AMY HART EXCLUSIVE: “Love Island have paid for therapy for as long as I need it”

As World Mental Health day approaches on 10 October Love Island’s Amy Hart opens up to Heat about her experiences...

amy hart mental health love island

by Arianna Chatzidakis |

Following her public heartbreak after splitting with Curtis Pritchard in the Love Island villa, many people questioned what ITV were doing to look after Amy Hart’s mental health.

But while she admits she left the show as a way of protecting herself from spiralling into a depression, in a candid chat with heat for part of our mental health campaign Where's Your Head At?, Amy also tells us just how much support and aftercare she’s had from the show who have promised all contestants a minimum of 18 months therapy (plus more if they need it).

And in the wake of the heart-wrenching Jesy Nelson documentary ‘Odd One Out’, she admits she’s been in tears from trolls herself and shares important tips on how to cope when you’re feeling anxious...

Watch Amy Hart open up about her mental health struggles:

What’s your experience with mental health issues?

I have had mental health issues in the past but I was reluctant to accept it. I didn’t admit that I had anxiety until a couple of years after I first started my job flying at British Airways.

What were your symptoms?

My previous anxiety issues manifested within food. I would order the biggest dinner you’ve ever seen and take one bite and start shaking, crying and saying I can’t eat this anymore. I felt like wasn’t in control of the rest of my life - I was convinced I was going to get sacked, so food was my control thing.

Did you lose a lot of weight?

I lost a stone in my first six months in BA and when Curtis finished with me I wasn’t hungry and wanted to control my [diet] again but ITV stepped in and made me eat as the psyche was watching me all the time.

How did being on love island affect your mental health?

It started way before being in the villa - I applied for love island in October so I had this goal of Love Island, everything in my life was centred around love island, the Instagram wanted the ultimate picture, borderline obsession I would say with getting on love island, because I thought it would solve all of my problems.

What was your lowest point in the villa?

After the breakup, there was a day where the day beds were full and the swings were full, and Curtis and Molly-Mae were sat by the pool and I didn’t know where to put myself. It was the loneliest I’ve ever felt in my life. There were 17 other people in the villa and I was so lonely and I just went upstairs and said I want to go home.

Scroll to discover the Love Island 2019 contestants' jobs before they went on the show:

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CREDIT: ITV

Amy Hart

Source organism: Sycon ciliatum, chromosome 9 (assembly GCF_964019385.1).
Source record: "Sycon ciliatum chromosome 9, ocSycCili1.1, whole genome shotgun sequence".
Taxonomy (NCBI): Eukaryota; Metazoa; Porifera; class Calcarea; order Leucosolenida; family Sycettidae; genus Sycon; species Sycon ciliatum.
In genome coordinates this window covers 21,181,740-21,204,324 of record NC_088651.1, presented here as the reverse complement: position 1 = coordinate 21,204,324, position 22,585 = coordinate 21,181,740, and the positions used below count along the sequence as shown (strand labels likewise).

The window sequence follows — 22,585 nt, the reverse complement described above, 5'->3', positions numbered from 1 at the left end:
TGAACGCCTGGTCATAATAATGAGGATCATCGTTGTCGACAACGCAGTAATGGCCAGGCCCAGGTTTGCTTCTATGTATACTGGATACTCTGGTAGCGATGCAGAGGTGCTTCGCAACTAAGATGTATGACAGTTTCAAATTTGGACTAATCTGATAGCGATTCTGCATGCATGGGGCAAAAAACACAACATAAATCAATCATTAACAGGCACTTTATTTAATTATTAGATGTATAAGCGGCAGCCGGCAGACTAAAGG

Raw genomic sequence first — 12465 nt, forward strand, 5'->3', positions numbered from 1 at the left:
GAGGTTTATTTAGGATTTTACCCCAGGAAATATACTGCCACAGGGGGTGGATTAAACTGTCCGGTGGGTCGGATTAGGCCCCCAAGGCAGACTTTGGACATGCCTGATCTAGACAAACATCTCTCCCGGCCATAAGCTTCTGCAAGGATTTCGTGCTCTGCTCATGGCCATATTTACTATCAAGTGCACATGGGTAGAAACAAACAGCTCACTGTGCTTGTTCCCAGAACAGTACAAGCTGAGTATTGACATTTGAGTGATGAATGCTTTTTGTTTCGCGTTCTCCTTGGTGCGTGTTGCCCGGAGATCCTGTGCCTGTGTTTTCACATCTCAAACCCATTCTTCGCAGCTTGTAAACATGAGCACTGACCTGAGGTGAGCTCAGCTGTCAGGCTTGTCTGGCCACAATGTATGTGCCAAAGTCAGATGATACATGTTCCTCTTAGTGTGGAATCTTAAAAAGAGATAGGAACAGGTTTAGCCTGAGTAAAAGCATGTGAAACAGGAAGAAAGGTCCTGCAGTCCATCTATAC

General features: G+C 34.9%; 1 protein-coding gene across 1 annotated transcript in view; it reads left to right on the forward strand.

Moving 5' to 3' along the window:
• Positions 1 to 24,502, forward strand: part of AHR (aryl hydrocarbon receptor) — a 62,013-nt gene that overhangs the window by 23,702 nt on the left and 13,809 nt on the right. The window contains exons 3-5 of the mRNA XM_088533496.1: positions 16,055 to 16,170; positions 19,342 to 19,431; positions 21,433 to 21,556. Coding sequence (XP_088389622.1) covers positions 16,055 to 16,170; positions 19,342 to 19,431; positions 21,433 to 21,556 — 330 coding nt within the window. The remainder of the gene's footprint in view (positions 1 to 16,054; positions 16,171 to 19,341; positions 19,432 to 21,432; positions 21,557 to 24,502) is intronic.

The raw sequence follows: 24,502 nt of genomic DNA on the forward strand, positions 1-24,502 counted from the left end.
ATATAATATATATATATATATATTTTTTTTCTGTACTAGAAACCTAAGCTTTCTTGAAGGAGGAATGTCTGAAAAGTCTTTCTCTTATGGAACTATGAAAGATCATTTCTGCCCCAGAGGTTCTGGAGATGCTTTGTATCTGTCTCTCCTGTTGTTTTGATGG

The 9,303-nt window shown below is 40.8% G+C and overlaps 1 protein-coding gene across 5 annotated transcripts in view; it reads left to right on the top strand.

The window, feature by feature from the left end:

Amy is the 26-year-old Islander from Sussex who has never had a boyfriend before.She worked as an air hostess and cabin crew manager for British Airways for eight years.On launch night, Amy announced on Instagram that she had left her old job to "start a new adventure."Amy has also taken part in beauty pageants and was crowned Miss United Kingdom in the Miss Beautiful International Pageant in 2017.

Did you feel like you were being looked after?

Definitely. The welfare girl came in every single lunchtime apart from one day a week to check how much water we were having, how much we’d eaten and how we were. And when it all went tits up for me and I was lying in bed crying at lunchtime, she would get into bed with me and just stroke my head and talk to me and now I speak to her on the phone twice a week to check how I am. I would see the psyche twice a day and we would go to a cabin just outside the villa, mics off, where I could say whatever I wanted, everything was confidential, and was a really nice away space.

What’s the aftercare like now?

ITV’s aftercare is very, very thorough, I still speak to [my welfare rep] all the time and she’s a friend now.

How often do you see a therapist?

We’ve been given 18 months of sessions as mandatory from ITV and then we can have more if we want them afterwards. I’m very unorganised and busy at the moment so I let my psyche sessions go and [my welfare rep] ended up phoning my manager and saying ‘we need to get a date in Amy’s diary when she’s free’ so they are really on it.

How do you cope with trolls?

It’s like someone pushing down on you all the time. I just try and block a lot of words on my comments so I don’t see them – [words like] fat and ugly. I was going to block ‘teeth’ as well as I got a lot of [stick] about my teeth.

How does trolling affect you?

There’s one particular [follower] and every single Instagram story that I’ve put on since leaving the villa she has replied to. Some of them are just like ‘sort your teeth out’ and some of them are ‘seriously Amy, you’ve got money now just sort your teeth out they look awful and you’re really ruining yourself - you could be such a big celebrity but your teeth are just awful’. I had my veneers done when I was 17 and I was fine with them before I went onto Love Island but now I’m thinking ‘well if I have my teeth done that’s one less thing they can troll me about’ but they will just find something else!

To get help on mental health issues and find out how you can support our campaign so that mental and physical health are given equal treatment in the workplace please go to www.wheresyourheadat.org.

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